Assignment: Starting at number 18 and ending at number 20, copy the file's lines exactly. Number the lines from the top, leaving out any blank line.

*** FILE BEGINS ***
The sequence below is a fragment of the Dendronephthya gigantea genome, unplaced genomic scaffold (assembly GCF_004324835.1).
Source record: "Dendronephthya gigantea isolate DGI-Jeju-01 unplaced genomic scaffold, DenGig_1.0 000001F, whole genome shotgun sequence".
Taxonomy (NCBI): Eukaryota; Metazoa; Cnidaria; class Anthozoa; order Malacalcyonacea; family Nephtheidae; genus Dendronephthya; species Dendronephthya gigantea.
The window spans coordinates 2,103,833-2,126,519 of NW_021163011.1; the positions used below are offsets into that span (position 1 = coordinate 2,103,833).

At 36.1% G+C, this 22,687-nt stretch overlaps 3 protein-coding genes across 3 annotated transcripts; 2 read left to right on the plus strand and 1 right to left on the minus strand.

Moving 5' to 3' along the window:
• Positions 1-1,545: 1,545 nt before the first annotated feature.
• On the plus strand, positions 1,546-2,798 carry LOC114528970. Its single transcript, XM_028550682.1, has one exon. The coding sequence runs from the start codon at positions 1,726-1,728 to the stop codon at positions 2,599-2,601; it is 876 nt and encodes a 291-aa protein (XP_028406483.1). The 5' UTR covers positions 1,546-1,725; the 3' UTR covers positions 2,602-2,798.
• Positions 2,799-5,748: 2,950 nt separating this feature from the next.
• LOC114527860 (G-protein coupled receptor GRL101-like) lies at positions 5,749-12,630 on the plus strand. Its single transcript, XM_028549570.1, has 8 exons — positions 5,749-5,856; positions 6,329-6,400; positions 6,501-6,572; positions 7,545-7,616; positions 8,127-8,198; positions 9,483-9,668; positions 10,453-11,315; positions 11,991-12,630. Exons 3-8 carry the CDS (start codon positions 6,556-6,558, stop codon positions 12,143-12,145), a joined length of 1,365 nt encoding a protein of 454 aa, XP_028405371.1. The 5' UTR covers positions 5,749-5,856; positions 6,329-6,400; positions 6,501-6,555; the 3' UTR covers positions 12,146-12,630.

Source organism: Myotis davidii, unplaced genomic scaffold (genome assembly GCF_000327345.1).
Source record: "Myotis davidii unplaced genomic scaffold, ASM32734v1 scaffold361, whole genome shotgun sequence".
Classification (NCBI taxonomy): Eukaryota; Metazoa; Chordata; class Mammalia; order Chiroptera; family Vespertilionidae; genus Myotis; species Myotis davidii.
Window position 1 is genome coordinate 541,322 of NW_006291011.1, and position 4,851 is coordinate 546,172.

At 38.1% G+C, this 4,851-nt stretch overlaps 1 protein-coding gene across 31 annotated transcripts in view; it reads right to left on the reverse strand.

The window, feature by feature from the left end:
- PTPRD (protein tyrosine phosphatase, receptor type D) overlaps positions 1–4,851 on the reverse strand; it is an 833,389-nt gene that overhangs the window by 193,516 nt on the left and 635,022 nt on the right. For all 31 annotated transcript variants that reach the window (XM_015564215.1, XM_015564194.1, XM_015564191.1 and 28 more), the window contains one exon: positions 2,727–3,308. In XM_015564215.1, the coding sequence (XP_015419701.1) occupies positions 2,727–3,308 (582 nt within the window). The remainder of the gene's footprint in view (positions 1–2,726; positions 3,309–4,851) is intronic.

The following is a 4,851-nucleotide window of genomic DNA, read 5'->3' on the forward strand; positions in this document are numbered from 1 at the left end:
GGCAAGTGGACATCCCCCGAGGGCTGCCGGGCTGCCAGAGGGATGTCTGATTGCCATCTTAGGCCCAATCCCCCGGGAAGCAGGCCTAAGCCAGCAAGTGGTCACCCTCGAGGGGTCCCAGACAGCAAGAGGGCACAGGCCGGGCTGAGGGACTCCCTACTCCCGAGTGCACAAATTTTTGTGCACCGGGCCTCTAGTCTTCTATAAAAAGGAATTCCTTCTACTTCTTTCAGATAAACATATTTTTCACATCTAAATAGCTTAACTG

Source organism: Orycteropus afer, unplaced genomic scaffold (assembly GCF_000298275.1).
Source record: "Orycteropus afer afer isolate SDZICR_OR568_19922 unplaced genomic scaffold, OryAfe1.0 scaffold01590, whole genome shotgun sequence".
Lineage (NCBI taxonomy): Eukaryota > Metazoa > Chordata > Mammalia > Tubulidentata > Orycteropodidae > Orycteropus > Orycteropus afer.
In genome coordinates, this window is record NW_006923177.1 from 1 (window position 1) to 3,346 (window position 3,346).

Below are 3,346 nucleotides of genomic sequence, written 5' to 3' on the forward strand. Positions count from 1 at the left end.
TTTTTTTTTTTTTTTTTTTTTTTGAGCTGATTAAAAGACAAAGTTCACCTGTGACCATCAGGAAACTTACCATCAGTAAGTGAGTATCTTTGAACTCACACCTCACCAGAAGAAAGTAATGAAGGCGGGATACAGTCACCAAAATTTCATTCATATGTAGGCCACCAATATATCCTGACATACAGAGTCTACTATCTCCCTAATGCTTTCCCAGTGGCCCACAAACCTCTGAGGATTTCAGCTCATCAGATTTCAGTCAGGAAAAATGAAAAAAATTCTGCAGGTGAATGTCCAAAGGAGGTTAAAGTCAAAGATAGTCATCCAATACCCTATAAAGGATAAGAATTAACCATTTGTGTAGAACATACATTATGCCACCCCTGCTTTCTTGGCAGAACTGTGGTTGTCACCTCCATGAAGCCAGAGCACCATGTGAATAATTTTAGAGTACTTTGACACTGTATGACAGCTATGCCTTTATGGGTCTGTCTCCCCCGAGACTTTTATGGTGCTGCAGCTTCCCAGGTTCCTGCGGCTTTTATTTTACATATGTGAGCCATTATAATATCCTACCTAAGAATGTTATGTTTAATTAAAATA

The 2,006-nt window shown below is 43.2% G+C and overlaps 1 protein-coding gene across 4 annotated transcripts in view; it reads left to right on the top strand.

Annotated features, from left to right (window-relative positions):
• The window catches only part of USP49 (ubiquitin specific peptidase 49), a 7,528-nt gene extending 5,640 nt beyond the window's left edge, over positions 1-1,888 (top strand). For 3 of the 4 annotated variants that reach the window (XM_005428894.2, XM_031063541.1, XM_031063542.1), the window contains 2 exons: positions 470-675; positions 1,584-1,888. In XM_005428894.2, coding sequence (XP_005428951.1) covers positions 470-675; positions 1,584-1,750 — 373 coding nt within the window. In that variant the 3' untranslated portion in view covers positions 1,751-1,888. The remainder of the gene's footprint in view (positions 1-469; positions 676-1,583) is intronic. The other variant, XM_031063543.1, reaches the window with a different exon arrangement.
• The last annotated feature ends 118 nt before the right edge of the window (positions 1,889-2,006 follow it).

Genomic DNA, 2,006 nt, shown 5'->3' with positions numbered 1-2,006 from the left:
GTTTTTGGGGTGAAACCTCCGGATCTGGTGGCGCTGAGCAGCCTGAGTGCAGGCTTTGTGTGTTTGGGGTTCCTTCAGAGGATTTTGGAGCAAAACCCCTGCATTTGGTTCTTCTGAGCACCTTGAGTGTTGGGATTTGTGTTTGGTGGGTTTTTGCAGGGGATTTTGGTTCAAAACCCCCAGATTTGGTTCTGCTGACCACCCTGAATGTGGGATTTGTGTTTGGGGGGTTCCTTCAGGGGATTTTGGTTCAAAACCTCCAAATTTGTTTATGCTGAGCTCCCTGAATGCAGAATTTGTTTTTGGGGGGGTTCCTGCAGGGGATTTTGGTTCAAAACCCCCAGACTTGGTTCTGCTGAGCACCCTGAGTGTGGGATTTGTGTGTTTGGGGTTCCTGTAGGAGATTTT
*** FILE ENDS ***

The following is a 4,851-nucleotide window of genomic DNA, read 5'->3' on the forward strand; positions in this document are numbered from 1 at the left end:
GGCAAGTGGACATCCCCCGAGGGCTGCCGGGCTGCCAGAGGGATGTCTGATTGCCATCTTAGGCCCAATCCCCCGGGAAGCAGGCCTAAGCCAGCAAGTGGTCACCCTCGAGGGGTCCCAGACAGCAAGAGGGCACAGGCCGGGCTGAGGGACTCCCTACTCCCGAGTGCACAAATTTTTGTGCACCGGGCCTCTAGTCTTCTATAAAAAGGAATTCCTTCTACTTCTTTCAGATAAACATATTTTTCACATCTAAATAGCTTAACTG

Source organism: Orycteropus afer, unplaced genomic scaffold (assembly GCF_000298275.1).